No Honey, there are no sharks in Ontario Lakes

This post is authored by Andrew Lewin a Marine Ecologist, Marine Conservationist, and Oceanpreneur. He is the founder of SpeakUpForBlue.com, a website dedicated to help people get involved in Ocean Conservation in their daily lives, careers, and businesses.

shutterstock_188865947Last week I was at a cottage with my family just north of Toronto, Ontario on a nice small lake called Harp Lake. My daughters, Jade (4) and Taya (6), love to swim; however, they are afraid of what’s beneath the lake’s surface. Their fear…sharks. They asked me if there were sharks in the lake. I said no. They asked me if I was sure. I told them “Girls, I am a marine biologist. I can tell you for sure that there are no sharks in any lake in Ontario.” I finally convinced my daughters (they listen to me because I am their father and they trust me) and we all enjoyed a nice swim.

Image courtesy of Shutterstock

Image courtesy of Shutterstock

You could imagine how surprised I was to read on the local news sites the very next day that there was a shark found in Lake Ontario. A shark in one of the Great Lakes! And there was video evidence! I took a look at the video (below) with a friend, who is also a biologist. You can easily tell that the animal was not a shark. It could have been a harbour porpoise, but it was definitely not a shark.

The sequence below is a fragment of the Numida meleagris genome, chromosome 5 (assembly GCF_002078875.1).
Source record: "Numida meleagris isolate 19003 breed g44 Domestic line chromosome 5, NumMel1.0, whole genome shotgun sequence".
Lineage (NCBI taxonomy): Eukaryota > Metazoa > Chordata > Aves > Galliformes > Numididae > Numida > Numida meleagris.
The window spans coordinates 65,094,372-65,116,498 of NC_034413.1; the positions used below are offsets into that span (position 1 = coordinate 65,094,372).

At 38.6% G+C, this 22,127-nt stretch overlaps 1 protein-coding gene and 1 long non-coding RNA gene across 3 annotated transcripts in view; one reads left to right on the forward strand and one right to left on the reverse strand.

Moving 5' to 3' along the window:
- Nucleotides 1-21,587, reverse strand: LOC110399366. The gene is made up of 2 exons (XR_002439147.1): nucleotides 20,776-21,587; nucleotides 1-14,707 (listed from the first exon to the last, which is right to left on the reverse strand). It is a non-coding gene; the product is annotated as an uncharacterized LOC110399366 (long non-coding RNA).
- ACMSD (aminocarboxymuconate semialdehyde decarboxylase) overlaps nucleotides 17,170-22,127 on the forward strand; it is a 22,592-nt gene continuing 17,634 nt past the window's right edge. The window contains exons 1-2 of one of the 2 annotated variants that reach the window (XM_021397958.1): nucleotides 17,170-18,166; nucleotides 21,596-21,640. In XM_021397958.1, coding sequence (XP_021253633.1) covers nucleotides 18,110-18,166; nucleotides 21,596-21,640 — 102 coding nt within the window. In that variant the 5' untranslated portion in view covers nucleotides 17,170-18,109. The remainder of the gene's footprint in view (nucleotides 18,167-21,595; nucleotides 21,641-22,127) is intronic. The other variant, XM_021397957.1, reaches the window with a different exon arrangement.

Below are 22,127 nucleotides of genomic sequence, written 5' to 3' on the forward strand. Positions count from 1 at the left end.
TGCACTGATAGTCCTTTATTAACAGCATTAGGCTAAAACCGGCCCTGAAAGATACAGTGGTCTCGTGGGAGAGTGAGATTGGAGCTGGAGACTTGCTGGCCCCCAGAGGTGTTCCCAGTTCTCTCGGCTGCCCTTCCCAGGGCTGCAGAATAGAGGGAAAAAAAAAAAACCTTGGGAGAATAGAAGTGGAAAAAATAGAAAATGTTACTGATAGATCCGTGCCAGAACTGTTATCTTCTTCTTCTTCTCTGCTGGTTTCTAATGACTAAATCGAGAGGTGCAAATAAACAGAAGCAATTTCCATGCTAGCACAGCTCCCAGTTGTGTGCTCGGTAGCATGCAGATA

If you ignore the title “Shark in LAKE ONTARIO!!”, then it’s quite a fascinating video. Finding a mammal in Lake Ontario is interesting. But, when someone spreads the word that there is a shark in one of the Great Lakes, people get worried.

It doesn’t matter that the chance of a shark getting into Lake Ontario is next to nil, especially this far north (Bull sharks are known to swim upstream in to rivers, but they live in the tropics). Once people hear the term “sharks”, fear seems to set in. In fact, the Ontario Natural Resources Minister Bill Mauro was skeptical about the shark sighting, but still said that citizens should be careful.

I’m not saying people went nuts and started to riot, but people were talking about it. The story went viral. Many news agencies posted the article with a Great White Shark picture nice and big…adding to the fear of a shark presence.

The Hoax

Shark Week, or should I say the Discovery Channel (the company who created and currently operates Shark Week), seeing how this story was taking a turn for the worst, promptly stated that the story was a hoax.